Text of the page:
MAKING DOHA: 1950 – 2030

Date : 28 MARCH 2019 – 30 AUGUST 2019


Qatar Museums is proud to present Making Doha: 1950 – 2030, on the occasion of the National Museum of Qatar inauguration.

The exhibition reflects on the process of urbanism rather than its outcome. For the first time Doha’s evolution is displayed as a retrospective through seventy years of archival photography, models, plans, films, historic and oral narratives. This material was excavated by Qatar based Atlas Bookstore research team from local and international institutional archives, complimented by interviews with state decision-makers, architects and city planners.

Designed by OMA/AMO, the exhibition examines how this capital city was assembled and how its construction affected the global discipline of architecture across four major chapters: Seeds of a Nation (1950–1971), Modern State (1971–1995), And the World (1995–2010) and Destination Qatar (2010–2030).

Doha is a metropolis put together with care; successive layers of ambition have not created a disjointed patchwork, but a functioning, original, livable whole. The city’s progressive, humanistic principles are translated by the leadership in state-led urban developments. Local, regional and international architects, eleven Pritzker Laureates among them, have together constructed a bold modern city. Driven by foresight and institution building Doha is an unparalleled architectural ensemble.


Date : 27 March 2019 – 30 September 2019


Yo Akiyama (b. 1953) is a pioneering figure in the expansive and diverse history of Post-war Japanese art. He was a pupil of the groundbreaking sculptor Kazuo Yagi and the influential Sodeisha movement, which sought a sculptural synergy between instinctively understood and specifically Japanese techniques of ceramic production and Western art and literature references. Akiyama dedicated two full years of his life to the production of Echoes. The large scale sculpture was first exhibited in Kyoto, Japan in 2018 to celebrate Akiyama’s retirement as Chairman of the Department of Ceramics, Kyoto Municipal University of Arts and Music.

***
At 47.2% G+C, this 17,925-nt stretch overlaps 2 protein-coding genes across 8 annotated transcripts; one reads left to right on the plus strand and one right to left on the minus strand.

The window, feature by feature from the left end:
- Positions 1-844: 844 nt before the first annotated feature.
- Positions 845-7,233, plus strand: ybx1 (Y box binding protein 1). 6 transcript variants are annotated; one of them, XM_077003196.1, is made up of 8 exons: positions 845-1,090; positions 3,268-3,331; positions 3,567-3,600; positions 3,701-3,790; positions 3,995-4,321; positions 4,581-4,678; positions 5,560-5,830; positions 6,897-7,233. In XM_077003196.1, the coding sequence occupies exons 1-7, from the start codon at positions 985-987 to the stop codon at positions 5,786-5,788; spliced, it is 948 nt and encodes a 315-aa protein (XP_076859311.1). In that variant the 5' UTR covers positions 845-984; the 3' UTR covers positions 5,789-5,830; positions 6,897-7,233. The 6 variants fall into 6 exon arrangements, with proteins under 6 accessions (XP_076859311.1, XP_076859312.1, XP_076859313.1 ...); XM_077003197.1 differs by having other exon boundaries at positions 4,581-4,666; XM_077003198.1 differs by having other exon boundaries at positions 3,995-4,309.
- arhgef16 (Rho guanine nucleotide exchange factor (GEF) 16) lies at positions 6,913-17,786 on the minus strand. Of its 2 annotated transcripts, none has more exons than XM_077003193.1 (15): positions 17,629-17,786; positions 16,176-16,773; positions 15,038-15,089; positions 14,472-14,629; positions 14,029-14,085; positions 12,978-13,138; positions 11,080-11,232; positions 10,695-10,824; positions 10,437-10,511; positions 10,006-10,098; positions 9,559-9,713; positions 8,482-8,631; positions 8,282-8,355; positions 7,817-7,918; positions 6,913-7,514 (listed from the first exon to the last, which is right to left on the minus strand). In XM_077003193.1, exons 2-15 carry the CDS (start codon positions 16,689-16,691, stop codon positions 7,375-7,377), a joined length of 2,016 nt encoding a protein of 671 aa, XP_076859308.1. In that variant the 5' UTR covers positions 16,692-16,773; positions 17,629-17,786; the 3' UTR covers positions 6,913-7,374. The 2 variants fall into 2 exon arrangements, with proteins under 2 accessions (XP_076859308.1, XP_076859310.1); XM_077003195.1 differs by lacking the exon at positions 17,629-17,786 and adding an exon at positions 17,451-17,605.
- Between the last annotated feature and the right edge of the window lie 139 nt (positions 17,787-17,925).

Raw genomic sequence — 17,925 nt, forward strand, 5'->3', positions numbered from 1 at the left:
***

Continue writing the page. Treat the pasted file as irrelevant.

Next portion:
For Akiyama the creative process always starts from a highly developed and intimate relationship with raw clay, the potential of that material itself, and in turn that material’s own relationship with the geological and physical forces that formed it and continue to act on the finished work. Most ceramics are encapsulated at the moment they come out of the kiln, but Akiyama incorporates iron filings into the clay to subvert this convention. Once fired, he paints the work with vinegar, beginning an oxidisation process that gives the piece an ongoing life reacting to its surroundings.

He steered away from traditional strands of vessel-based Japanese pottery production, right back towards the universality of natural forces. With specific characteristics of his chosen clay as a starting point, he has managed to free himself from the constraint and nostalgia for Japan’s deep historic relationship with ceramics with spectacular results.



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